June, 13

From Paris with love: Patrouille de France in Buenos Aires

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Copyright Ernesto Blanco Calcagno/www.airpressman.com

On September 15, 2009 the French Armée del Air (French Air Force) aerobatic team, Patrouille de France (PAF) flew for the first time over the Argentinian capital, Buenos Aires. The oldest military aerobatic team in the world, created in 1931, was on a South American tour that included Brazil and Chile, and participated at the start of early celebrations for the bicentenary of the Argentinian independence due in 2010. The eight franco-german Dassault Breguet/Dornier Alphajet E aircraft, flew escorted by four argentinian built FadeA IA-63 Pampa jets belonging to the Fuerza Aérea Argentina (Argentinian Air Force – FAA).

The Fuerza Aérea Argentina Pampa formation overhead Aeroparque; the leader breaks left towards the north to enter the landing pattern. (Ph. Ernesto Blanco Calcagno/Airpressman.com)

The team flew in formation over the city populated by 3 million people – no aerobatics were carried out over the capital for safety reasons – finishing the display over the 9 de Julio Avenue and its prominent downtown Obelisco (obelisk), a historical landmark indicating the place where the Argentinian flag was first hoisted in 1812. Aeronautical ties between the two nations go back to the earlier days of aviation when the french carrier Aérospostale visited the region, with legendary pilots like Antoine de Saint Exupéry and Jean Mermoz.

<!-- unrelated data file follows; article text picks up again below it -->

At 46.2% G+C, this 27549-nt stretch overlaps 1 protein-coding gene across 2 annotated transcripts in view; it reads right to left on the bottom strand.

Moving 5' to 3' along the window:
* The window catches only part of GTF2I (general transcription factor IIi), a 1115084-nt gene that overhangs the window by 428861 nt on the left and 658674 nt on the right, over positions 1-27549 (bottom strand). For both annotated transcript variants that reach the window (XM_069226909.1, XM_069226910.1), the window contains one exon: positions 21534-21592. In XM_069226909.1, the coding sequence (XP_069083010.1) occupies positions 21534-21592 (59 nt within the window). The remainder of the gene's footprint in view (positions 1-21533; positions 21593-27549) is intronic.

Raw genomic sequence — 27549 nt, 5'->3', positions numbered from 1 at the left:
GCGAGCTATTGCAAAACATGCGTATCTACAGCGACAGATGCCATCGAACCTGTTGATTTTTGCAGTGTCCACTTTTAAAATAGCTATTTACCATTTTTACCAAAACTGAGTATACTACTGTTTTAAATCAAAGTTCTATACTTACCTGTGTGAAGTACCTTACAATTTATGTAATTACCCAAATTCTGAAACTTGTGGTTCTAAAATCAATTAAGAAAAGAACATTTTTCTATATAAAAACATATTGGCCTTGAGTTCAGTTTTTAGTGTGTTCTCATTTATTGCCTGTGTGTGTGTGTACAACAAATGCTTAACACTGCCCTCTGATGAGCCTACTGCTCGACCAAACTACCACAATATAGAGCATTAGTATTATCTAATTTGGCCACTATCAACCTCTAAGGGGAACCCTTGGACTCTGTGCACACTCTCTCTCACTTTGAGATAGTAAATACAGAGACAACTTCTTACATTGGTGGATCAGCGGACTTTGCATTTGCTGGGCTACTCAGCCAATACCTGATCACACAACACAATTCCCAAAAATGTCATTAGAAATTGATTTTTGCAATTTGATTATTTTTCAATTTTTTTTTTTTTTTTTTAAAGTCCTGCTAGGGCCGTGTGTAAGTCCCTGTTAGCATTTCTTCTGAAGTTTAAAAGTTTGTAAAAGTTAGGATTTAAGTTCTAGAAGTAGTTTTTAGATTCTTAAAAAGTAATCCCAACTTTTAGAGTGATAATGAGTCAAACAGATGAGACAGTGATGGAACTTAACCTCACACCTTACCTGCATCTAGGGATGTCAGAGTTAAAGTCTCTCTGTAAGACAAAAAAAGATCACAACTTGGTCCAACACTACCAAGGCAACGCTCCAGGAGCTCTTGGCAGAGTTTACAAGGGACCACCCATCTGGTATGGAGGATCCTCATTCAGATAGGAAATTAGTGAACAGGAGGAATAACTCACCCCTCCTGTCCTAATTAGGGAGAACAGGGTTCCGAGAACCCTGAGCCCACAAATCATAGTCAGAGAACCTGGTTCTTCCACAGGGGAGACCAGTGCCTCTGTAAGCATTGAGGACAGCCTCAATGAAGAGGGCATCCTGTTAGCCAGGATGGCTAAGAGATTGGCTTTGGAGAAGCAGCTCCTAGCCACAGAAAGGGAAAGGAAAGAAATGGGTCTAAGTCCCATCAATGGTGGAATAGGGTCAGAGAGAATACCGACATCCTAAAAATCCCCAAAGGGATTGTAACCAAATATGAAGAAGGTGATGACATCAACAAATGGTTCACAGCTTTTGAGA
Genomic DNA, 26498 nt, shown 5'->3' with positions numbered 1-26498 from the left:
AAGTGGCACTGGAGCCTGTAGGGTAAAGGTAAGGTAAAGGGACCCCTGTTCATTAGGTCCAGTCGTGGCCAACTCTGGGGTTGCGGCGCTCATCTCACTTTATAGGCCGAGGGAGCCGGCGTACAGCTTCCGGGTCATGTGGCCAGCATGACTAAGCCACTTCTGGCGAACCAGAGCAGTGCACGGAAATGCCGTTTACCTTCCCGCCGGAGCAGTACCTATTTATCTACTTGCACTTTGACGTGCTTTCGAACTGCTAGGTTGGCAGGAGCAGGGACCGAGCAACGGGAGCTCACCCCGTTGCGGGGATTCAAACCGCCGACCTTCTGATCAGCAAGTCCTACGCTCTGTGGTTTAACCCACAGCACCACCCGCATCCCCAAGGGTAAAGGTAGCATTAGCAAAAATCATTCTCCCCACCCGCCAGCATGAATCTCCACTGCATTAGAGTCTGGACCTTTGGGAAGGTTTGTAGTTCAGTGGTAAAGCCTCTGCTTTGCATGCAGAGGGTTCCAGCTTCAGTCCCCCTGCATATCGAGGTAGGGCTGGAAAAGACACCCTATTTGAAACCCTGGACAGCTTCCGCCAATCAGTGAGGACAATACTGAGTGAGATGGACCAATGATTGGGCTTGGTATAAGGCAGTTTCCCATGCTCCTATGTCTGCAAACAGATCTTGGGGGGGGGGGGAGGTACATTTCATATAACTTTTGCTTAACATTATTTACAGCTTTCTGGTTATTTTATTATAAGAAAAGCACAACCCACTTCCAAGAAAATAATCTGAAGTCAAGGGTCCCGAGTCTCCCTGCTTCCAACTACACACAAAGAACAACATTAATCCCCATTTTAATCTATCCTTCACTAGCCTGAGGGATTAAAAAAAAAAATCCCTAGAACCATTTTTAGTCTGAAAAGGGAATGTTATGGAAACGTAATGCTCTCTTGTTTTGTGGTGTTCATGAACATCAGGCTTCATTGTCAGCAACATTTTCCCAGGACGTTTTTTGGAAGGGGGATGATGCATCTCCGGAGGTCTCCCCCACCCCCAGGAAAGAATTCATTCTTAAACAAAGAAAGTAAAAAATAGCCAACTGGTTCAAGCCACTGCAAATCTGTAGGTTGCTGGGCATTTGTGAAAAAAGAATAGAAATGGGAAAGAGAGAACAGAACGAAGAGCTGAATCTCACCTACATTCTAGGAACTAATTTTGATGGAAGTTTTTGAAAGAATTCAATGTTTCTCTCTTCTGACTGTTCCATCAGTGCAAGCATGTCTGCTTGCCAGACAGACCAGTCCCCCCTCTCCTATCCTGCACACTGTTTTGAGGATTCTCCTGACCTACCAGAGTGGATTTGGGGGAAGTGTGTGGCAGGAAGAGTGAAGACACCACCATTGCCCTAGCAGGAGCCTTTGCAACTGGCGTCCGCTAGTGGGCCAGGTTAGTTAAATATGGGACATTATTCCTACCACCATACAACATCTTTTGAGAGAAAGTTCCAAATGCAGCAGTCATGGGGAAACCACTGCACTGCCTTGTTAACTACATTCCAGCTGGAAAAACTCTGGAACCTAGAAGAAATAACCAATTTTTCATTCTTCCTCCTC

The Patrouille de France over 9 de Julio Av. approaching the “Obelisco” (Ph. Fuerza Aérea Argentina)

The Commander of the team was Commandant (Cdt.) Benjamin Souberbielle who lead a team of 70 military personnel including pilots, engineers and support staff. His number two and team’s sub commander (or charognard, french for deputy leader) was Cdt. Virginie Guyot – the team’s first female pilot who would become its leader in 2010. The PAF is based at Air Base 701 Salon-de-Provence, Bouches-du-Rhône. During this visit the team brought ten Alphajets and two Lockheed C-130H-30 Hercules for support attached to Escadron de Transport (Transport Squadron) 2/61 based at Franche-Comtè, 123 Orleàns-Bricy Air Base. All the pilots have the call sign Athos (honouring the aggressive and great strength giants of Greek and Roman mythology) with Cdt. Souberbielle being Athos 1, Cdt. Guyot Athos 2 and so on. Athos 7 and 8 perform the as the solo/synchro pair during a normal display whilst Athos 9, is usually a highly experienced and longest serving pilot in the team, and could slot in into any position if required, bar the leader.

“Beau geste” over Buenos Aires (Ph. Ernesto Blanco Calcagno/Airpressman.com)

On the day of the display the aircraft operated out of a small FAA Aeroestación Militar Aeroparque (Air Park Military Airstation), located within the civilian Jorge Newbury airport – commonly known as Aeroparque (Airpark in spanish) – located 2 km (1.07nm) northeast of downtown Buenos Aires. Aeroparque is used by carriers operating domestic flights, and at present time its only international destination being Montevideo and Punta del Este in neighbouring Uruguay.